dbsc_racingmarks

Published in DBSC
24th September 2009

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Published in General
14th July 2009

National Yacht Club (NYC)

nyc

For all the latest news from the National Yacht Club click HERE

The Club

Founded on loyal membership, the NYC enjoys a family ethos and a strong fellowship which binds our members in a relaxed atmosphere of support and friendship.

Bathing in the gentle waterfront ambience of Dun Laoghaire on the edge of South County Dublin, the National Yacht Club has graced the waters of the Irish Sea and far beyond for more than a century.

Our famous burgee is a familiar sight in the sailing waters of Ireland, and the proud victory roll of our individual members and our Club is second to none.

 

Sailing Facilities

A slipway directly accessing Dun Laoghaire Harbour, over eighty club moorings, platform parking, fuelling, watering and crane-lifting ensure that we are excellently equipped to cater for all the needs of the contemporary sailor. 

History

Although there are references to an active ‘club’ prior to 1870, history records that the present clubhouse was erected in 1870 at a cost of £4,000 to a design by William Sterling and the Kingstown Royal Harbour Boat Club was registered with Lloyds in the same year. By 1872 the name had been changed to the Kingston Harbour Boat Club and this change was registered at Lloyds.

In 1881 the premises were purchased by a Captain Peacocke and others who formed a proprietary club called the Kingstown Harbour Yacht Club again registered at Lloyds. Some six years later in 1877 the building again changed hands being bought by a Mr Charles Barrington. and between 1877 and 1901 the club was very active and operated for a while as the 'Absolute Club' although this change of name was never registered. In 1901 the lease was purchased by three trustees who registered it as the Edward Yacht Club.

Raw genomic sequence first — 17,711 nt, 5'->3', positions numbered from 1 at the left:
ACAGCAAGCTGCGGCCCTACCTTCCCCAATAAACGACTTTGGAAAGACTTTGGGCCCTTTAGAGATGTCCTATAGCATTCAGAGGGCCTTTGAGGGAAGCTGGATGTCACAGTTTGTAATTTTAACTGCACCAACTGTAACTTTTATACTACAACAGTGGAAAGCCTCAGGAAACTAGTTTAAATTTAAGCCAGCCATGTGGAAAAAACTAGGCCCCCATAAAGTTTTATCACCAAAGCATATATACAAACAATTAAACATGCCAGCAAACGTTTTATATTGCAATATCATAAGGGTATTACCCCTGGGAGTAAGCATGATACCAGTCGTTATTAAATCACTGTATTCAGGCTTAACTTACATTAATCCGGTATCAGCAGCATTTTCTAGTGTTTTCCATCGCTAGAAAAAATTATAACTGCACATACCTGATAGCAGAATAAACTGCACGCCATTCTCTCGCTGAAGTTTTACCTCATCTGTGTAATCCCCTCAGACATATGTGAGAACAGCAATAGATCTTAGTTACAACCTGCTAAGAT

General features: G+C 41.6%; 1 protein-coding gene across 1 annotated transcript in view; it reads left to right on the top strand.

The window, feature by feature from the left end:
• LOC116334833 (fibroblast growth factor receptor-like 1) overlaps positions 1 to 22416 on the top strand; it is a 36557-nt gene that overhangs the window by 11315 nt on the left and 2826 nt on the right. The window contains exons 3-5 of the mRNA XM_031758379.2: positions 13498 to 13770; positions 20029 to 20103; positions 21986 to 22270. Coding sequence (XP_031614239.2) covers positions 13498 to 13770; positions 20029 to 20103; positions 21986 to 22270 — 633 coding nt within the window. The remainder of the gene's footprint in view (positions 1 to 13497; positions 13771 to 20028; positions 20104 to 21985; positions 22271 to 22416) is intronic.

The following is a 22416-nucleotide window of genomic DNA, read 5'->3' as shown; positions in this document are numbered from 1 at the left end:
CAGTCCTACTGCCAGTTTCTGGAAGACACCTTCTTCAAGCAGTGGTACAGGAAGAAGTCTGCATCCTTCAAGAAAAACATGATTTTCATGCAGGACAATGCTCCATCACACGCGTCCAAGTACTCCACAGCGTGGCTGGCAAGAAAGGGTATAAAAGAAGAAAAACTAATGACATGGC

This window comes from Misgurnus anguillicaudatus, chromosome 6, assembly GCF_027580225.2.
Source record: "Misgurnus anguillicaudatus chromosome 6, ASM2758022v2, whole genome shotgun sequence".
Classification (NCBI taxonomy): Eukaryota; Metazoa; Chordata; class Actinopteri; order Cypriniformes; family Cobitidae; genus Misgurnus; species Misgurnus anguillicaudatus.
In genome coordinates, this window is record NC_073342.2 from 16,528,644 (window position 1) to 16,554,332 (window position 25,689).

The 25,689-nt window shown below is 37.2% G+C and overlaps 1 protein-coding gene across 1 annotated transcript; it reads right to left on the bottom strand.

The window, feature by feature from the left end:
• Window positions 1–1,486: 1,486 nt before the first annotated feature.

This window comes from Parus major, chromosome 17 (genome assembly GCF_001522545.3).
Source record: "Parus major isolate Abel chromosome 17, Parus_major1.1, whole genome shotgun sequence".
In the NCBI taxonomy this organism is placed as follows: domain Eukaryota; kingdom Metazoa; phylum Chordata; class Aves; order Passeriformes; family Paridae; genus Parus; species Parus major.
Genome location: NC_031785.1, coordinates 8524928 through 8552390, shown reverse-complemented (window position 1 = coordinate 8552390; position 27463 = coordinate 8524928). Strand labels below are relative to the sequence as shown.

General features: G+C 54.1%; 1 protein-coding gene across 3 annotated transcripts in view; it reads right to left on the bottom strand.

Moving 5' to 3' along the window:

In 1930 at a time when the Edward Yacht Club was relatively inactive, a committee including The Earl of Granard approached the trustees with a proposition to form the National Yacht Club. The Earl of Granard had been Commodore of the North Shannon YC and was a senator in the W.T. Cosgrave government. An agreement was reached, the National Yacht Club was registered at Lloyds, and The Earl of Granard became the first Commodore.

Sterling’s design for the exterior of the club was a hybrid French Chateau and eighteenth century Garden Pavilion and today as a Class A restricted building it continues to provide elegant dining and bar facilities. An early drawing of the building shows viewing balconies on the roof and the waterfront façade.

Subsequent additions of platforms and a new slip to the seaward side and most recently the construction of new changing rooms, offices and boathouse provide state of the art facilities, capable of coping with major international and world championship events. The club provides a wide range of sailing facilities, from Junior training to family cruising, dinghy sailing to offshore racing and caters for most major classes of dinghies, one design keelboats, sports boats and cruiser racers. It provides training facilities within the ISA Youth Sailing Scheme and National Power Boat Schemes.

The club is particularly active in dinghy and keelboat one design racing and has hosted two World Championships in recent years including the Flying Fifteen Worlds in 2003.

Berths with diesel, water, power and overnight facilities are available to cruising yachtsmen with shopping facilities being a short walk away. The club is active throughout the year with full dining and bar facilities and winter activities include bridge, snooker, quiz nights, wine tasting and special events.

Membership – enquiries may be addressed to: The Membership Secretary, The National Yacht Club – email: [email protected]  

Reciprocal Clubs – The National Yacht Club has formal reciprocal membership arrangements with other clubs in Ireland and overseas. National Yacht Club members are welcome to visit our partner clubs and on introduction with the National Yacht Club membership card, our members may use the facilities of the host club subject to that club’s house rules. Likewise members of our reciprocal clubs are most welcome to visit the National Yacht Club where they may enjoy our facilities in the company of like-minded members.

Courses Offered – DINGHY: Up to Improving Skills, Advanced Boat Handling, Racing 1, Kites & Wires 1, and Adventure 1. POWERBOAT: 1, 2, and Safety Boat. KEELBOAT: Up to Improving Skills, Advanced Boat Handling, Racing 1, Kites & Wires 1, and Adventure 1.